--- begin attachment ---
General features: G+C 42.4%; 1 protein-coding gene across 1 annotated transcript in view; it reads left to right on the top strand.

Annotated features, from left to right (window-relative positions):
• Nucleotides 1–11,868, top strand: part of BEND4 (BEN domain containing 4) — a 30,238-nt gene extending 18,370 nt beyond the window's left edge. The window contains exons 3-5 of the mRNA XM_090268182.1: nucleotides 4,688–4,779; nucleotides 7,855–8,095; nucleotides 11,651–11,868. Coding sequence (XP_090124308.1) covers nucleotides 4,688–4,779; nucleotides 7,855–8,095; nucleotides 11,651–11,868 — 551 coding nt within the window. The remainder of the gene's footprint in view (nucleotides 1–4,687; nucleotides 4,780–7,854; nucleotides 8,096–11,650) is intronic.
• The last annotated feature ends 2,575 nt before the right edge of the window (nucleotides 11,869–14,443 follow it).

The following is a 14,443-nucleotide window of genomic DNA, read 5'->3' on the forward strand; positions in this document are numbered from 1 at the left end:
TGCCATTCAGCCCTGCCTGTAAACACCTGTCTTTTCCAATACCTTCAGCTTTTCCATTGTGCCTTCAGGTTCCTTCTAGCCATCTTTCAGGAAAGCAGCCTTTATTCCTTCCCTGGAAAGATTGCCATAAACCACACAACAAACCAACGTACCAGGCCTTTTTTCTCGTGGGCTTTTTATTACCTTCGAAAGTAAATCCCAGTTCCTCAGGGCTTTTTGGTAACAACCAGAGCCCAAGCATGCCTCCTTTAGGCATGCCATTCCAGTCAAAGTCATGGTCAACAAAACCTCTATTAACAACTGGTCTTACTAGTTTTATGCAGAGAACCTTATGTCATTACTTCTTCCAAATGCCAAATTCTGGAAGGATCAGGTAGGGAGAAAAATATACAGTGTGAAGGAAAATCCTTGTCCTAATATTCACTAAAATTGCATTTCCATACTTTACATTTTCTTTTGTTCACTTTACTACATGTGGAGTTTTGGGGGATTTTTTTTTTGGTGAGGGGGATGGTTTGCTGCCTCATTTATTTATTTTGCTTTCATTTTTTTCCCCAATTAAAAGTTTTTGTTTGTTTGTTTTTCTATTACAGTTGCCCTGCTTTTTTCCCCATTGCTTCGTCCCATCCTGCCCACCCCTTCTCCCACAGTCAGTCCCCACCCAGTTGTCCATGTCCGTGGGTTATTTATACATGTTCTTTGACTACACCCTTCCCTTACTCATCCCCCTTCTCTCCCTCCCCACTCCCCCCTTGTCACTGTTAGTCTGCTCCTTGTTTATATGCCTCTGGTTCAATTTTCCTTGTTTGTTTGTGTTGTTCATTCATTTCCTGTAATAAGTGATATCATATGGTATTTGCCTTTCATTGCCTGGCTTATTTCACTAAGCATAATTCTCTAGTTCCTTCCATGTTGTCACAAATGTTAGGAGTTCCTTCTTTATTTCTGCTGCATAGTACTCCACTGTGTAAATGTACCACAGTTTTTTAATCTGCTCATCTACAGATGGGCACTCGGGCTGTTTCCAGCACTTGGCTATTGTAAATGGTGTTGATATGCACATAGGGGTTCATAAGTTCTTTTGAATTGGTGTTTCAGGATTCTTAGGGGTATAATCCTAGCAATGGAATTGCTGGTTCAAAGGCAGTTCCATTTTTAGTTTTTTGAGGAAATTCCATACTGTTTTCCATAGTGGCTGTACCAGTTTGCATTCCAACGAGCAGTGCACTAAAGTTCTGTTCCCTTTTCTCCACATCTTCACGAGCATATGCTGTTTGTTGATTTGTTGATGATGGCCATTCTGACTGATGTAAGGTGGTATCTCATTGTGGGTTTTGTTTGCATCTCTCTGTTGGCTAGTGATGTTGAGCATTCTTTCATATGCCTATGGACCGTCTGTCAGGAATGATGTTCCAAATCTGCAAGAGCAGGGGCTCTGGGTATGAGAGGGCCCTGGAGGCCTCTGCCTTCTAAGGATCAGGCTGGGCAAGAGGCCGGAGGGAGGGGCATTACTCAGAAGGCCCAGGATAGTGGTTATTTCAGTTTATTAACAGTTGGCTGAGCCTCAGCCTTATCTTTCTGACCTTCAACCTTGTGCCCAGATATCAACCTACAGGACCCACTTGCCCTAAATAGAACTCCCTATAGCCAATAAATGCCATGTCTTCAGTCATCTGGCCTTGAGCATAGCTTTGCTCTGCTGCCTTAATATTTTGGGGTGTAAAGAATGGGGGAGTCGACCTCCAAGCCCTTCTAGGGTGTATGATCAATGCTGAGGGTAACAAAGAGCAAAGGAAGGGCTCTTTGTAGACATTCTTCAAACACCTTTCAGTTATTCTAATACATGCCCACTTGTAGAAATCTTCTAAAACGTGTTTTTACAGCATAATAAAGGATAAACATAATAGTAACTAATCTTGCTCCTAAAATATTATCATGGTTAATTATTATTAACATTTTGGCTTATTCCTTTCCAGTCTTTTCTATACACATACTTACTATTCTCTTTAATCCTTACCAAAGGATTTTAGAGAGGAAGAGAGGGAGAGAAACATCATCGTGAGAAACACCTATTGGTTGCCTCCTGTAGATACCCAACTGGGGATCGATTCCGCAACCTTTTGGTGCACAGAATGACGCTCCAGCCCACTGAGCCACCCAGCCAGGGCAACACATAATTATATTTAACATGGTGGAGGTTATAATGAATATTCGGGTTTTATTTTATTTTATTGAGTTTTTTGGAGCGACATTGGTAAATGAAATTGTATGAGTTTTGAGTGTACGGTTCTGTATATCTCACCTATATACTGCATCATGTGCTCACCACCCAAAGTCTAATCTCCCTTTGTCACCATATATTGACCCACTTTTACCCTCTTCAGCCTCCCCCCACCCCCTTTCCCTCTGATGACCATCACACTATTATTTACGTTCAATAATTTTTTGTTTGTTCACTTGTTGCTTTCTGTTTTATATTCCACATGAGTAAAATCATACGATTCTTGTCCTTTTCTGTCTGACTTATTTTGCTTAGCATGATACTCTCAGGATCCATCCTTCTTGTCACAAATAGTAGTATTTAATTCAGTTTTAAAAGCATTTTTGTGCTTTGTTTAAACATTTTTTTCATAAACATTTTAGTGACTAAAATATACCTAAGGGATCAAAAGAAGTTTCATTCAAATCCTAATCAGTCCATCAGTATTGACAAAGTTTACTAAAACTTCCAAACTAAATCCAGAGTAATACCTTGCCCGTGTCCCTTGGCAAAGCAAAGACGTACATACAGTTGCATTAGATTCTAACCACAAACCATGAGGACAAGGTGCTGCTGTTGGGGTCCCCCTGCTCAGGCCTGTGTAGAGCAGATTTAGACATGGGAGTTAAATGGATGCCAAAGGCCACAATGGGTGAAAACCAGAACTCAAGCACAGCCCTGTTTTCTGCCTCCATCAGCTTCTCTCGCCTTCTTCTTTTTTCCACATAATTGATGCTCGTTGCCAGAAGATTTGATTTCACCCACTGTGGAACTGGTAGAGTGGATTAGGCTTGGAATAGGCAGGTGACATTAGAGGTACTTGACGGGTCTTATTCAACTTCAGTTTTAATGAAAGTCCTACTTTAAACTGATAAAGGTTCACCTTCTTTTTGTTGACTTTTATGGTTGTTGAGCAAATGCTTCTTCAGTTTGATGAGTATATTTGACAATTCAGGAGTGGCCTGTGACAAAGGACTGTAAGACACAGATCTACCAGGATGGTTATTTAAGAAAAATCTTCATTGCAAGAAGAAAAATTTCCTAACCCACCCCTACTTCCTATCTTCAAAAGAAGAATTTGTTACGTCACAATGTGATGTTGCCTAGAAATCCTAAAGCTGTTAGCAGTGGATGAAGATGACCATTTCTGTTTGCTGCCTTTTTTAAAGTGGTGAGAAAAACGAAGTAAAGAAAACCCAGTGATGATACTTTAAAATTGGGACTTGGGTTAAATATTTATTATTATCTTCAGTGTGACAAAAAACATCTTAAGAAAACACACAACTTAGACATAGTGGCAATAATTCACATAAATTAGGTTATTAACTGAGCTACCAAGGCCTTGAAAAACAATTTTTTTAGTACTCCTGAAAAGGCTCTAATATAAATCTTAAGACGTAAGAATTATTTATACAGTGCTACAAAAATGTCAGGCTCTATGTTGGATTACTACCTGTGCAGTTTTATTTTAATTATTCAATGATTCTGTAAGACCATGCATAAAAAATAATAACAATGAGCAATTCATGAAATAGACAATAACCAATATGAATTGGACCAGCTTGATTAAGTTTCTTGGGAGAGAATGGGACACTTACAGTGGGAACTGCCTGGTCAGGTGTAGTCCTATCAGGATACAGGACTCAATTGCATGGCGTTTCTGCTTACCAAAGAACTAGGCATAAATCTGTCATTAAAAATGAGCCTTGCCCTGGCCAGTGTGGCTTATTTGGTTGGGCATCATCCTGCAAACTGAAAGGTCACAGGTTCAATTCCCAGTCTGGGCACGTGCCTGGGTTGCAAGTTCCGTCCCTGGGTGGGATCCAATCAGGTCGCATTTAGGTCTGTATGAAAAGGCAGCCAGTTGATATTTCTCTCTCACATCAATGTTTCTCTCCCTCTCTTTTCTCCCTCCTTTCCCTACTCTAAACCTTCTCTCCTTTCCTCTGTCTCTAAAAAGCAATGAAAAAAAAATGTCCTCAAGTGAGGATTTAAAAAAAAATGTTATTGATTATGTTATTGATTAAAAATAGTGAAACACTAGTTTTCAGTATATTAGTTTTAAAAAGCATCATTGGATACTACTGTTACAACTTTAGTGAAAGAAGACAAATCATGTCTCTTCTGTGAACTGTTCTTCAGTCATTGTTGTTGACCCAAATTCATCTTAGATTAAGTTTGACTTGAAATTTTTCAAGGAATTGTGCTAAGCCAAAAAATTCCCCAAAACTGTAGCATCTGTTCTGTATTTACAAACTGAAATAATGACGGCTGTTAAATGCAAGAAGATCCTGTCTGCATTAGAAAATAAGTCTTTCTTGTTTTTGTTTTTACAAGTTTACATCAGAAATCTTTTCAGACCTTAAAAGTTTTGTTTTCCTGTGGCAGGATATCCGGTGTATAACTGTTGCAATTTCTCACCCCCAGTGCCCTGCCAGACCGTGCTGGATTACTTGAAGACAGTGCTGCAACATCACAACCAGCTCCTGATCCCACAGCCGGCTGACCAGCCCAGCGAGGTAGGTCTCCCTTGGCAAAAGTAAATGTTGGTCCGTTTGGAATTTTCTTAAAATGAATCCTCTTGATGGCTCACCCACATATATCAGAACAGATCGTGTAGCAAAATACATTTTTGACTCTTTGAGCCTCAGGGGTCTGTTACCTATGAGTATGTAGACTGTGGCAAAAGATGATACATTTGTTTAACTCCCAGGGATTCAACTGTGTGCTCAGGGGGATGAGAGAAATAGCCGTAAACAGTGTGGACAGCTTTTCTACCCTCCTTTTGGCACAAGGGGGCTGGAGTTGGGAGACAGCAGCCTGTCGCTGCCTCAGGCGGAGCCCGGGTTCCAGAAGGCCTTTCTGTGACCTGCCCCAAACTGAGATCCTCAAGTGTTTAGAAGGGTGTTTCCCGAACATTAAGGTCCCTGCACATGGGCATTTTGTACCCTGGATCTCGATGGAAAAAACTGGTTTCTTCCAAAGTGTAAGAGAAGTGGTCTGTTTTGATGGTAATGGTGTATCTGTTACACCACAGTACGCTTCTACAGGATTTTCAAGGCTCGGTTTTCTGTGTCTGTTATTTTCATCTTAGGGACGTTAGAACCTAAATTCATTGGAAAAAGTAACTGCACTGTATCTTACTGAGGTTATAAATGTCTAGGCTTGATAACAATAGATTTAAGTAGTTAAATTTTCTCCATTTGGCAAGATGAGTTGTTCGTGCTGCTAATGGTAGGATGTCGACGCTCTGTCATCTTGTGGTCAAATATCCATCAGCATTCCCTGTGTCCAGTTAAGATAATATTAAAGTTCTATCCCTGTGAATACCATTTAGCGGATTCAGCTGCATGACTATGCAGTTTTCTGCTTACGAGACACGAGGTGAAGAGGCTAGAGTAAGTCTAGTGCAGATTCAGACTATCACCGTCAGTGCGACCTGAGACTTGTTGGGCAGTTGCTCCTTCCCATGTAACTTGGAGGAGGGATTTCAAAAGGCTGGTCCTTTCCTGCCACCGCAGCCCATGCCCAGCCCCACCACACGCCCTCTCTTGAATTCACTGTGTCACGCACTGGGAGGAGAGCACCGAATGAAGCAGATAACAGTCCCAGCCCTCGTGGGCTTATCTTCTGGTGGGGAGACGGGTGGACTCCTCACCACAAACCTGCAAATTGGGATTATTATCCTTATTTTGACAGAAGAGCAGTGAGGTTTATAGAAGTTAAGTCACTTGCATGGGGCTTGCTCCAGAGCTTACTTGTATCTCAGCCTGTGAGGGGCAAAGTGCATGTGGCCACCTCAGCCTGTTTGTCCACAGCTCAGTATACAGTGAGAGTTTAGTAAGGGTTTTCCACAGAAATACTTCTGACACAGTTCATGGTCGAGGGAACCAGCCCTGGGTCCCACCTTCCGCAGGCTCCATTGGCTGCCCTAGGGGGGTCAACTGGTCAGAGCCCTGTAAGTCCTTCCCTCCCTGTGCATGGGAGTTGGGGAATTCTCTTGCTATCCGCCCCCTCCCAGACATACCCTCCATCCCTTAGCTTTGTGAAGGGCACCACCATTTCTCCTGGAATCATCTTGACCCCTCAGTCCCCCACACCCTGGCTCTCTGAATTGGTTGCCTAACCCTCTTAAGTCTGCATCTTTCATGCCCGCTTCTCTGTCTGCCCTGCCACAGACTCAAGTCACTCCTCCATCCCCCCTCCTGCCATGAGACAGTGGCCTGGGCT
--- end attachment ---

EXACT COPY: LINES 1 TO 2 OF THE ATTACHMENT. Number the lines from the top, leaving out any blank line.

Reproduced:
General features: G+C 42.4%; 1 protein-coding gene across 1 annotated transcript in view; it reads left to right on the top strand.

Annotated features, from left to right (window-relative positions):